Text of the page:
Merged Modeling & Measurement of Injection Ionospheric Plasma into the Magnetosphere and its Effects
Shasha Zho, U. of Michigan
Barbara Giles, NASA/GSFC/GPL
Vince Eccles, USU/CASS
Meetings & Presentations:
2016 GEM/CEDAR Meeting
2016 Fall AGU Meeting
Description of Focus GroupOver the past four decades it has become progressively more obvious that the Earth’s ionosphere is a significant source of plasma to the magnetosphere and a strong influence on the dynamics of the geospace environment. The ionospheric source is contributing plasma to the plasmasphere, the plasma sheet, and the ring current and through wave-particle interactions is playing a major role in the formation and dynamics of the radiation belts. Hence, the understanding of the strength and dynamics of the outflow of ionospheric particles up into the magnetosphere is of critical importance to understanding how the magnetosphere is populated and influenced by these initially low energy particles. Our current need is to first understand the origin, energization, and dynamics of these particles from the topside ionosphere through both measurement and merged modeling. It is necessary examine these processes using two approaches to build and test an accurate GGCM that can be used to predict ionosphere-magnetosphere coupled dynamics. This goal is the principal motivation for this proposed GEM focus group.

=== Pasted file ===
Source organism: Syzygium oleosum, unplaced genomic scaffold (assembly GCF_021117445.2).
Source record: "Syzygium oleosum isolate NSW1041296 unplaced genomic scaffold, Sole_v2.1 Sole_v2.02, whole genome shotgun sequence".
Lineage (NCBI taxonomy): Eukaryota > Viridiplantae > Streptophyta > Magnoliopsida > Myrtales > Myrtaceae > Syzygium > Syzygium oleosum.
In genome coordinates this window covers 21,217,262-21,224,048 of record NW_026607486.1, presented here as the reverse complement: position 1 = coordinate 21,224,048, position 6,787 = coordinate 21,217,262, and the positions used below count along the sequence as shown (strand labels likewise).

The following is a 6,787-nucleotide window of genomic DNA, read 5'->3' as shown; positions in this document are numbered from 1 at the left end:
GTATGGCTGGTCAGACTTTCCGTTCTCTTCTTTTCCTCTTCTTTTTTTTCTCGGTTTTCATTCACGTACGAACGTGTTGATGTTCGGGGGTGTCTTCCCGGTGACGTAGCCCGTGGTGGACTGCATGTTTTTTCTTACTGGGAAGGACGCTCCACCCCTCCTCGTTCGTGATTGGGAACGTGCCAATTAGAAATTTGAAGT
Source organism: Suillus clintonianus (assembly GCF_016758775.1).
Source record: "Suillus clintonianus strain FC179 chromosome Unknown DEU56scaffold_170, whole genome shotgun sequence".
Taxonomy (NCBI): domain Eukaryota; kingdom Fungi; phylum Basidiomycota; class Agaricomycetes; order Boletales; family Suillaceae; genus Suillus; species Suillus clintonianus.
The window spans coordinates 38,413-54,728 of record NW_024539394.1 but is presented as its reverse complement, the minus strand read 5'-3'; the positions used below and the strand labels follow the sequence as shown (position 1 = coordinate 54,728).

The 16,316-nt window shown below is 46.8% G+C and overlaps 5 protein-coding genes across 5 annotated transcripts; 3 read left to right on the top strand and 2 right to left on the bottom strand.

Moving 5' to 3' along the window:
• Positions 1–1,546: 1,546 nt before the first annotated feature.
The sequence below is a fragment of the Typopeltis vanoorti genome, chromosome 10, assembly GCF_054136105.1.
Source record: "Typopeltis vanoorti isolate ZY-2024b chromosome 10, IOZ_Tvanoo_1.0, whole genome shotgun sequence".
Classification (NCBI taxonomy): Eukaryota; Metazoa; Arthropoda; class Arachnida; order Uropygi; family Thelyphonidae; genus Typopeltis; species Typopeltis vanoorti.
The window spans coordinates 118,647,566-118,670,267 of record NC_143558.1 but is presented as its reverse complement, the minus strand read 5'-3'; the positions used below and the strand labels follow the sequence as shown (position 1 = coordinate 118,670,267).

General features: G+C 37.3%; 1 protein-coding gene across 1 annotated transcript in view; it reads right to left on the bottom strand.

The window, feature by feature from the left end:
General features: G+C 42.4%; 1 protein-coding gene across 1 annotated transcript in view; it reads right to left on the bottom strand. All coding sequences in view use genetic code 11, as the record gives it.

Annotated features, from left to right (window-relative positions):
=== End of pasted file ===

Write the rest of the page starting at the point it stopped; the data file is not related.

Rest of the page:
We intend to bring together an international group of experimentalists and modelers to study the physics of the ionospheric source and the effects of populating the magnetosphere with ionospheric plasma. A previous GEM focus group brought together data and models to provide a first look into the topic by demonstrating the importance of ionospheric outflow, but it revealed deep differences between different models and between data and models. This new GEM focus will address model differences and comparisons with data from new satellite missions: the Magnetospheric Multiscale Mission and the E-POP ionospheric outflow mission. To refine the study of the different ionospheric outflow models we intend to include ionospheric spacecraft and ground-based data to properly account for the ionospheric boundary below the energization of the ion outflow. Completion and inter-comparison of these merged models will be an important part of this proposed focus group activity.
Importantly, the new availability of the E-POP and MMS data is ideal for comparison with the merged models. The unique and extensive capabilities of the four spacecraft MMS mission will bring a comprehensive set of plasma instrument techniques that will permit the measurement of the low energy outflowing ionospheric plasma and observe its progressive energization in the lobes, the plasma sheet, and the ring current. The MMS orbits are ideal to follow the outflow of the plasma from the ionosphere across the polar cap and the lobes of the tail and into the plasma sheet region where it is energized and transported Earthward becoming the warm plasma cloak and the ring current. Being able to measure this process and to compare it with the evolving merged models will an important component of GEM activities over the 5 years of the focus area.